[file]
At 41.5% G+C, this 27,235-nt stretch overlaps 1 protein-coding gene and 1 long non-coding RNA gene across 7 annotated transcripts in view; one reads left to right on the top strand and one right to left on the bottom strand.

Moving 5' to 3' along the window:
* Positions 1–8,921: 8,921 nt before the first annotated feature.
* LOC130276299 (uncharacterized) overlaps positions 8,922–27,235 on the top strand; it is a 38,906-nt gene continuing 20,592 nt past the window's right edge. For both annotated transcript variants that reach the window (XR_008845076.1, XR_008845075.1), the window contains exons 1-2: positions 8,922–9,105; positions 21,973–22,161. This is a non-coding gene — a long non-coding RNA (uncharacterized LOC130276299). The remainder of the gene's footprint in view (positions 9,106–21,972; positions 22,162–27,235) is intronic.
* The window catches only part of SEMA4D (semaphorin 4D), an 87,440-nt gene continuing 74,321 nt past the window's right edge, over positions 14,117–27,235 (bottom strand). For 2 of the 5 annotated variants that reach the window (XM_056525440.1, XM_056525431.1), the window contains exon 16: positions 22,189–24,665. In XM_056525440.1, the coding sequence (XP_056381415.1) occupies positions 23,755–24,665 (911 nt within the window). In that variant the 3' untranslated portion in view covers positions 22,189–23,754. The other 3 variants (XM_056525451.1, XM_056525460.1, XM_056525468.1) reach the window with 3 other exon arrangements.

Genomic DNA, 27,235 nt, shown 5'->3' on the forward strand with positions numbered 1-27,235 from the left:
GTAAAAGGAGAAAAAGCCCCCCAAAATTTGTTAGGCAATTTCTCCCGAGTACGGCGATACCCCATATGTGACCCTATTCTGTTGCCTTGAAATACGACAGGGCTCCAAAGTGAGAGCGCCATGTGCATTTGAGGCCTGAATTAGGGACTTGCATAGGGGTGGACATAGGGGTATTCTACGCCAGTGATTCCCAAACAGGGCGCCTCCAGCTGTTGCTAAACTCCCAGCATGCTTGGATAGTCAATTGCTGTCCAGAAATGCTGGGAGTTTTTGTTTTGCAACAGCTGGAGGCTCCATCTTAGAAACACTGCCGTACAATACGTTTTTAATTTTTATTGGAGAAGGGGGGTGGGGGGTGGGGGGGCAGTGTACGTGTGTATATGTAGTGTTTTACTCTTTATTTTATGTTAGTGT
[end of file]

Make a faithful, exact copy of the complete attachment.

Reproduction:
At 41.5% G+C, this 27,235-nt stretch overlaps 1 protein-coding gene and 1 long non-coding RNA gene across 7 annotated transcripts in view; one reads left to right on the top strand and one right to left on the bottom strand.

Moving 5' to 3' along the window:
* Positions 1–8,921: 8,921 nt before the first annotated feature.
* LOC130276299 (uncharacterized) overlaps positions 8,922–27,235 on the top strand; it is a 38,906-nt gene continuing 20,592 nt past the window's right edge. For both annotated transcript variants that reach the window (XR_008845076.1, XR_008845075.1), the window contains exons 1-2: positions 8,922–9,105; positions 21,973–22,161. This is a non-coding gene — a long non-coding RNA (uncharacterized LOC130276299). The remainder of the gene's footprint in view (positions 9,106–21,972; positions 22,162–27,235) is intronic.
* The window catches only part of SEMA4D (semaphorin 4D), an 87,440-nt gene continuing 74,321 nt past the window's right edge, over positions 14,117–27,235 (bottom strand). For 2 of the 5 annotated variants that reach the window (XM_056525440.1, XM_056525431.1), the window contains exon 16: positions 22,189–24,665. In XM_056525440.1, the coding sequence (XP_056381415.1) occupies positions 23,755–24,665 (911 nt within the window). In that variant the 3' untranslated portion in view covers positions 22,189–23,754. The other 3 variants (XM_056525451.1, XM_056525460.1, XM_056525468.1) reach the window with 3 other exon arrangements.

Genomic DNA, 27,235 nt, shown 5'->3' on the forward strand with positions numbered 1-27,235 from the left:
GTAAAAGGAGAAAAAGCCCCCCAAAATTTGTTAGGCAATTTCTCCCGAGTACGGCGATACCCCATATGTGACCCTATTCTGTTGCCTTGAAATACGACAGGGCTCCAAAGTGAGAGCGCCATGTGCATTTGAGGCCTGAATTAGGGACTTGCATAGGGGTGGACATAGGGGTATTCTACGCCAGTGATTCCCAAACAGGGCGCCTCCAGCTGTTGCTAAACTCCCAGCATGCTTGGATAGTCAATTGCTGTCCAGAAATGCTGGGAGTTTTTGTTTTGCAACAGCTGGAGGCTCCATCTTAGAAACACTGCCGTACAATACGTTTTTAATTTTTATTGGAGAAGGGGGGTGGGGGGTGGGGGGGCAGTGTACGTGTGTATATGTAGTGTTTTACTCTTTATTTTATGTTAGTGT